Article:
Indestructible Gonorrhea

Indestructible Gonorrhea

It used to be that if you found out you had gonorrhea you went to the doctor, got a penicillin shot, hopefully learned from your mistake and moved on. Researchers say now, though, this disease is fast becoming a superbug for which no antibiotic can cure.

Published April 26, 2011

It used to be that if you found out you had gonorrhea you went to the doctor, got a penicillin shot, hopefully learned from your mistake and moved on. Researchers say now, though, this disease is fast becoming a superbug for which no antibiotic can cure.

Last year almost a quarter of the gonorrhea strains tested in the United States were resistant to the drugs used to treat it. Tests show that the disease is getting even stronger against the only group of antibiotics doctors have left that work.

“Penicillin was used for many years until it was no longer effective and a number of other agents have been used since” said Professor Catherine Ison.” The current drugs of choice, ceftriaxone and cefixime, are still very effective, but there are signs that resistance particularly to cefixime is emerging and soon these drugs may not be a good choice”.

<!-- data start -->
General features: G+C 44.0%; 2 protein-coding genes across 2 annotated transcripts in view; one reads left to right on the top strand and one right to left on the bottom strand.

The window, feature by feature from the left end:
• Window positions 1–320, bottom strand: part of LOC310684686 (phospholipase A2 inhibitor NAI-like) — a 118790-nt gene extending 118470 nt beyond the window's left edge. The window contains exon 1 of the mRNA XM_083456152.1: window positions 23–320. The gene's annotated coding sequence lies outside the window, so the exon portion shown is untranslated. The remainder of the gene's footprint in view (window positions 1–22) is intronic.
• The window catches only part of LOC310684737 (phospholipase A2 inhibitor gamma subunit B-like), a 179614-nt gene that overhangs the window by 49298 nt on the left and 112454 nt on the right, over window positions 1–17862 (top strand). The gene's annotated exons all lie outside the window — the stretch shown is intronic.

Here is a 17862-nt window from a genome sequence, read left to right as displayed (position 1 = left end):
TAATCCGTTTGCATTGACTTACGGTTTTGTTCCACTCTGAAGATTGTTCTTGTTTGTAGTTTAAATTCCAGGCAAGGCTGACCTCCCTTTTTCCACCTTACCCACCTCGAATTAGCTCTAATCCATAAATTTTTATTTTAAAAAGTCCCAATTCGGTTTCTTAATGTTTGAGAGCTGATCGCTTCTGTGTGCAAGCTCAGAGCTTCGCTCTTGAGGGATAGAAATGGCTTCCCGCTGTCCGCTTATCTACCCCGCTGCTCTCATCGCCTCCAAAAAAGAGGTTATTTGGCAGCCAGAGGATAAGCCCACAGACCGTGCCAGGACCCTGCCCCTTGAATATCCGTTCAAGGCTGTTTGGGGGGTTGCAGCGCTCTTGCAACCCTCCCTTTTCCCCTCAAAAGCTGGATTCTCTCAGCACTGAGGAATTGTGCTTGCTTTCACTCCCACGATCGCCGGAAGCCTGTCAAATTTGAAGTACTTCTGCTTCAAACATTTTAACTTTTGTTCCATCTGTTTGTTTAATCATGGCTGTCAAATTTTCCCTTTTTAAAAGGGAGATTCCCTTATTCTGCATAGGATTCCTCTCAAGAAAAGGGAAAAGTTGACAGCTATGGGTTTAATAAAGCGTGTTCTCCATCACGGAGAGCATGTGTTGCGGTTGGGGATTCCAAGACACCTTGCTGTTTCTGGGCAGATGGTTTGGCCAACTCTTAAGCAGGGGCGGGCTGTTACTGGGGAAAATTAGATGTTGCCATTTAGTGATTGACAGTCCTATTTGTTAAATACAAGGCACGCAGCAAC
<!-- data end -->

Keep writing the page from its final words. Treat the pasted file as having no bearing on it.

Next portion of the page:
If gonorrhea can no longer be treated it could spread to your blood or joints, and could eventually kill you. It could lead to additional complications including chronic pain and infertility in woman, or epididymitis, an extremely painful infection inside men’s testicles.

While the World Health Organization and the CDC are working to prevent this crisis you can do your part by making an appointment for a full screening for sexually transmitted diseases with your doctor or clinic. In the meantime, always practice safe sex if you are sexually active.

Gonorrhea is the second most common of all bacterial sexually transmitted infections and African Americans make up 70 percent of all new cases reported, the majority of which are women between the ages of 15 and 24 years old. This disease usually doesn’t have any symptoms for infected women, making it difficult to even know you have it if you’re not being tested on a regular basis.

(Photo: WikiCommons)

Written by Brandi Tape

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